New to ruby... is this bad code? Is there a more canon way to do this?

Discussion in 'Ruby' started by Anthony Polito, Apr 10, 2006.

  1. So I'm new to ruby and have writing some programs to play around with
    it, writing some programs to solve various programing challenges out

    One bit I've needed in several has been to choose n items from an array.

    For a while I had a utility module that included a static method
    choose(array, n) and returned an array

    It worked just fine, but it bugged me, that seemed very non rubyish, so
    I went with this...

    ## requires the size, <<, [], and []= operators
    module Chooseable
    def choose(n, &block)
    hasBlock = block.nil?
    c = clone
    a =
    size.downto(size-n+1) do |x|
    r = (x > 0) ? rand(x) : 0
    a << (hasBlock ? c[r] : yield(c[r]))
    temp = c[x-1]
    c[x-1] = c[r]
    c[r] = temp
    return a

    ## Add a choose method to arrays. Is this bad ruby?
    class Array
    include Chooseable


    At first I had a class ChooseableArray < Array because extending one of
    the base ruby classes bothers me, but by just making array include
    Chooseable I make my life so much easier. And because choose only
    needs a few basic methods to work I can make say String include
    Chooseable and suddenly I can choose a subset of characters from the
    String class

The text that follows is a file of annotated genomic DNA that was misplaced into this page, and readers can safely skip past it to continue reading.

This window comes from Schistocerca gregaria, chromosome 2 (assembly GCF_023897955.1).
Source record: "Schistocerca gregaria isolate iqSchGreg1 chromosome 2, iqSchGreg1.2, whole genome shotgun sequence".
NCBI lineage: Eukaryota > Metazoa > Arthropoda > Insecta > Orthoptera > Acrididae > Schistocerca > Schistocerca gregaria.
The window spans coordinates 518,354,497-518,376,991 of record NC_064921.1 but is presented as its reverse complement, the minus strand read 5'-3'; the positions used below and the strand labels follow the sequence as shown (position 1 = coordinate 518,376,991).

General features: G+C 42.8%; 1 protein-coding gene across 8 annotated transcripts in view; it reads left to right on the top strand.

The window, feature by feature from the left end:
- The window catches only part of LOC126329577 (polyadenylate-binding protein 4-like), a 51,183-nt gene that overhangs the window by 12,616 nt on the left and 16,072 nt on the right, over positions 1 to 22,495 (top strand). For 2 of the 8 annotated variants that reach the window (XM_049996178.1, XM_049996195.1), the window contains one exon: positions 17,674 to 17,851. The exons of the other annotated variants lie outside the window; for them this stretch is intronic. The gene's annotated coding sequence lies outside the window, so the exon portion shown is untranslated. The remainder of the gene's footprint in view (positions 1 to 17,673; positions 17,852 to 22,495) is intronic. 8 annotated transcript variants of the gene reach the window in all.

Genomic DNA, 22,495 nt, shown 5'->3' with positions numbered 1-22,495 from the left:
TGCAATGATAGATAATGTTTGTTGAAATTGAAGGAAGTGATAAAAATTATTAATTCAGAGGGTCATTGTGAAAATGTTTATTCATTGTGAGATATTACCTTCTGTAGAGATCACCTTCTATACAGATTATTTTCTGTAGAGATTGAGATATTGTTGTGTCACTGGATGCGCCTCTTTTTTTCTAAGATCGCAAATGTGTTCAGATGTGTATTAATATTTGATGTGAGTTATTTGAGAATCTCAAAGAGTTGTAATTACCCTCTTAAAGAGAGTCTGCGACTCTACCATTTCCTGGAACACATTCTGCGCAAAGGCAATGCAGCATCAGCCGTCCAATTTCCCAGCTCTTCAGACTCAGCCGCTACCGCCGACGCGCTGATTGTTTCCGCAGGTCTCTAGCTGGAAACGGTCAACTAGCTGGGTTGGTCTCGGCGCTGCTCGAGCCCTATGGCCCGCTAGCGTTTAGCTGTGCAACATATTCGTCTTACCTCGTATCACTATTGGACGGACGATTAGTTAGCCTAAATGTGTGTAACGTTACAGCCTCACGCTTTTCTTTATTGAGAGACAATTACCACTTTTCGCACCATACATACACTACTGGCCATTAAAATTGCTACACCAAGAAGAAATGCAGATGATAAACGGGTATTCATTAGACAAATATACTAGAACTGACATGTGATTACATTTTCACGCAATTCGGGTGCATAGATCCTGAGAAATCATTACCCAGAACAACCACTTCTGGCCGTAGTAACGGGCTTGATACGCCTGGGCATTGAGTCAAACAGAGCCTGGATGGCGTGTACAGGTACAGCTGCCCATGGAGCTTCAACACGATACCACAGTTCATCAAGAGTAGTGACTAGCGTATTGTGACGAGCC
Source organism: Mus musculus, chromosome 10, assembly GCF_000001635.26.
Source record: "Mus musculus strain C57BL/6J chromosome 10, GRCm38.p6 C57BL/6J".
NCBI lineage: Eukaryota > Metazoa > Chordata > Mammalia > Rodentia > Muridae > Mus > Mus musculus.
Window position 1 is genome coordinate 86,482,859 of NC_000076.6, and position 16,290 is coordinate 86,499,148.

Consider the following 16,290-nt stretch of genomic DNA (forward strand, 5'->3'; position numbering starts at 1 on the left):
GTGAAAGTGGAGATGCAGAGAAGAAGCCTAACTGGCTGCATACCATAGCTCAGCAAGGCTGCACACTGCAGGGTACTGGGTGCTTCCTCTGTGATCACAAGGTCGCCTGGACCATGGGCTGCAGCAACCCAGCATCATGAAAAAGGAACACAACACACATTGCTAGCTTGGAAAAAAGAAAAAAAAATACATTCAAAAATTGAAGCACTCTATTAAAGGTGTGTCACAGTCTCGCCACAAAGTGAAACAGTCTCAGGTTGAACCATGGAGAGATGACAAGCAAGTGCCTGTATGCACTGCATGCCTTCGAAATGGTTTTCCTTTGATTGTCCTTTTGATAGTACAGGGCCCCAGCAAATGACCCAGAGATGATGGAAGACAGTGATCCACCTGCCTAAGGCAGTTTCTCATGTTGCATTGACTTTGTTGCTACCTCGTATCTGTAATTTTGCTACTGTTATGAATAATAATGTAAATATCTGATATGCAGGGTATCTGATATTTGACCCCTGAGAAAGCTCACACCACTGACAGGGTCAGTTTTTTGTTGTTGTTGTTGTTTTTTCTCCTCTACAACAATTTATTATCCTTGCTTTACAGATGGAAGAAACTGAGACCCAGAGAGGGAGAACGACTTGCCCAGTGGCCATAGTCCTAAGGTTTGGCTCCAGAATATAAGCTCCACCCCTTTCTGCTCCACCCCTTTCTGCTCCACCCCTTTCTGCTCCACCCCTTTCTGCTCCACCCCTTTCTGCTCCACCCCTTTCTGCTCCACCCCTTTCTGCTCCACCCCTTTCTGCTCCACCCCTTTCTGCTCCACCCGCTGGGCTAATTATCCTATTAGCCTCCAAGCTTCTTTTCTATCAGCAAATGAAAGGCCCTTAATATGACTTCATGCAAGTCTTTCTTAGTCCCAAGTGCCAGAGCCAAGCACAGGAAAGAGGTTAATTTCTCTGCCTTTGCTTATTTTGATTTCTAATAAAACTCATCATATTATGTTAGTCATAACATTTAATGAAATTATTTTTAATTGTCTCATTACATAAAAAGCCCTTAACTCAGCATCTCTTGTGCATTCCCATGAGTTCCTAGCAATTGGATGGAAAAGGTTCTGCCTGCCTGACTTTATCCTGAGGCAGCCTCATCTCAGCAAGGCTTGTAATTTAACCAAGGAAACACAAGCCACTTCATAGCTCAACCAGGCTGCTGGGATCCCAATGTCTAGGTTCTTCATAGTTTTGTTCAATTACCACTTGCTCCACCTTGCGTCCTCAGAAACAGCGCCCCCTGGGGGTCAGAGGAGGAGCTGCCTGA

Is sort of programing style reasonable Ruby? Am I missing a cleaner
    way of doing things? Somehow the idea that I'm just sort of throwing
    methods and modules into the core classes seems wrong. Or at least not
    very scaleable.
    Anthony Polito, Apr 10, 2006
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  2. Anthony Polito ha scritto:
    just three quick things I notice:

    - there is a method block_given? to delete hasBlock
    - hasBlock uses a non rubyish naming convention (has_block)
    usually you don't need a temp value to swap two things:
    "c[x-1], c[r] = c[r], c[x-1]" should work

    About the scalability isssue.. in general adding some method is
    considered ok, while redefining has a bad feeling.
    Anyway unit tests should happily catch problems when many programmer
    change the same class.

    Lastly, notice that #at_rand and #pick in the "facets" library may fit
    with your problem :)
    gabriele renzi, Apr 10, 2006
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  3. Anthony Polito

    Kenosis Guest

    I don't believe the &block argument to the choose() method is really
    necessary and I tend to think of rubyesque coding being minimalist

    Also, isn't this line incorrect:

    a << (hasBlock ? c[r] : yield(c[r]))

    Shouldn't it be?

    a << (hasBlock ? yield(c[r]) : c[r])


    Kenosis, Apr 10, 2006
  4. Do you have a usage example? It's not fully clear to me why you shuffle a
    clone of the current instance and then discard it.

    Kind regards

    Robert Klemme, Apr 11, 2006
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